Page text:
Quiche was always a super fun treat to have in my house as a kid. My mom would make it, and even though it had tons of stuff I would never eat when they stood alone on a dinner plate, like spinach and onions, I gobbled it down happily, for she mixed them with pie crust, egg, cheddar cheese, and of course, bacon. Even as a young’n I couldn’t escape the siren song of bacon. The typical French quiche doesn’t require many of those ingredients, just egg custard filling a savory, open-faced pastry crust. You can add whatever ingredients to the custard that you like, which is why my mom–and now I–enjoy making quiches and turning them into our own recipes. (Protip: you can actually cook a quiche in a toaster oven! Though it takes a little longer, heehee.) The most famous variation of quiche, however, is the Quiche Lorraine, which includes smoked bacon and (in later versions) cheese, typically gruyere. My own recipes usually include more things than this, but essentially, do you need anything more in a meal than eggs, cheese, and bacon, all baked delicately into a flaky pie crust? I think not!
There are a ton of French bistros and cafes around the city that’ll serve you a decent Quiche Lorraine today, but for the die-hard foodies who must get “the best” quiche possible, you’ve got to head to Thomas Keller’s Bouchon Bakery. Situated in the Time Warner building surrounding Columbus Circle, this high-end bakery is famed for their quality quiches, made fresh daily, and alternating varieties by the day. Hopefully they’ve caught wind of National Quiche Lorraine Day and made sure to put it on the menu! It’s been heralded as one of the best quiches in New York City by many food blogs and celebrity chefs, even gracing the airtime of Food Network’s The Best Thing I Ever Ate. And for good reason! Their quiches are intensely flavorful but the egg custard still makes it feel like a light, classically French quiche. Keller himself has a lot to say about the art of making a quiche, and the delight–almost sexual–in eating one. When you see that much passion a chef can have over a dish he’s serving, you know you have to try it out.
10 Columbus Cir, 3rd Fl (between W Central Park & Broadway)
“What distinguishes a quiche made in the French culinary tradition is the crust. While some think of it only as a vessel to faithfully carry the ingredients to the table, for us it is so much more – an anchor that holds the presentation together both literally and figuratively, creating a thoroughly luxurious experience.”–Bouchon Bakery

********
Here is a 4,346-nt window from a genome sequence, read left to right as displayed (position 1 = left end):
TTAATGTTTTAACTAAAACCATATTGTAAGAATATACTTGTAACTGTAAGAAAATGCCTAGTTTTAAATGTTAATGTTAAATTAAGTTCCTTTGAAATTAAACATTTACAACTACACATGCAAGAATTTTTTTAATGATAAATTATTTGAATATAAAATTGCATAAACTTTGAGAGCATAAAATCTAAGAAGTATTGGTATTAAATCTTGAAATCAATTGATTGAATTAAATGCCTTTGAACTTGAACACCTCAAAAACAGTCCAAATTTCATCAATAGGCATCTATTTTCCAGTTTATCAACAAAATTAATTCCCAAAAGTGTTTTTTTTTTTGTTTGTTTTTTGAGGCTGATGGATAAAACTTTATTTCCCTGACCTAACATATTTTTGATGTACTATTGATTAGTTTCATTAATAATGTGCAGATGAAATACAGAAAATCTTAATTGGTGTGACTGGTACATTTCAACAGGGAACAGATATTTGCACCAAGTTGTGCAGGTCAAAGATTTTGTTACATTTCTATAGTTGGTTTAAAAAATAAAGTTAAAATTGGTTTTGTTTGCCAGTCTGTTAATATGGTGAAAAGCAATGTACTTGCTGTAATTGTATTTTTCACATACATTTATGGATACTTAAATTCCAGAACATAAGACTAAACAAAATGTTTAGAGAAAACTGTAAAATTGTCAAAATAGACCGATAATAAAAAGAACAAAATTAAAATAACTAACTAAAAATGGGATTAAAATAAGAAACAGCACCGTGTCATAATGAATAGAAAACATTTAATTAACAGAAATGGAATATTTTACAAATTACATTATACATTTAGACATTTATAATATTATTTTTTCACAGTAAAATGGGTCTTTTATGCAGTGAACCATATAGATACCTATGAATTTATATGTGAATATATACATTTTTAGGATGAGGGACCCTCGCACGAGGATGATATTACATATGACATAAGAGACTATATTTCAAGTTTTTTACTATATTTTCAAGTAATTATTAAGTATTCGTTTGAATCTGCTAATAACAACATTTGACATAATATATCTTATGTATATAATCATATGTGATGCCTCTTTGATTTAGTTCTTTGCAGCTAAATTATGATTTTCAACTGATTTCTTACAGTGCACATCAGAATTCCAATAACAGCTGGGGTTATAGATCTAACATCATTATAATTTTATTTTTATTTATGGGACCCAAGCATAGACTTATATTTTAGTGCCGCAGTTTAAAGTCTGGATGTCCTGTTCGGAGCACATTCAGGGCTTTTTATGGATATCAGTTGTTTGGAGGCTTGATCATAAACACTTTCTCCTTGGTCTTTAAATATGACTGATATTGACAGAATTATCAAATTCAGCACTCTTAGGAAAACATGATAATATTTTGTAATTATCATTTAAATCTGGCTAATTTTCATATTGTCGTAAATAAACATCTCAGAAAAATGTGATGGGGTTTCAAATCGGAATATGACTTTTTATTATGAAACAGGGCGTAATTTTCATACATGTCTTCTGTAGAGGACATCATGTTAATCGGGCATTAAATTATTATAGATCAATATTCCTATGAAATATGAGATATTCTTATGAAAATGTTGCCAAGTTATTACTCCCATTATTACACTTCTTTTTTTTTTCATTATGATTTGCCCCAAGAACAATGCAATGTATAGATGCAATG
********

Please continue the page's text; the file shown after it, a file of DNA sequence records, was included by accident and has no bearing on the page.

“As it turns out, chef Keller is an unabashed quiche freak, on a mission to right the wrongs of 1970s quiche cooks, and Bouchon’s quiche du jour—one day a Lorraine, the next a leeks-and-Roquefort—is simply a different species from any you’ve ever had: tall and tremulously custardy, rich but light, with a flaky pâte brisée crust.”–New York Magazine
“This quiche was intensely flavorful and crazy rich. It was unlike any other quiche I’ve had in my life. It was basically a savory custard with a buttery, buttery crust. What was amazing was the lovely consistency of the quiche filling, considering it was obviously reheated. How do they do that?”–Serious Eats
Some reviews from Yelp.com:
“Someone in your party has to get the Lorraine Quiche. It was unlike any quiche I have ever had. The texture of the quiche was creamy and the flavors were fantastic.”–Michelle L.
“I came here to have lunch and as much as I wanted to try ALL their desserts, I just stuck to the Quiche Lorraine because I was only feeling peckish. It took about 10mns for it to get heated up so I’m happy they just didn’t stick it in a microwave. The wait was worth it, the quiche with a leek and rocquefort cheese filing was tasty! Portion was a good size.”–Julia B.
Make sure you check out the updated NYC Food Holidays Map to find this most recent holiday!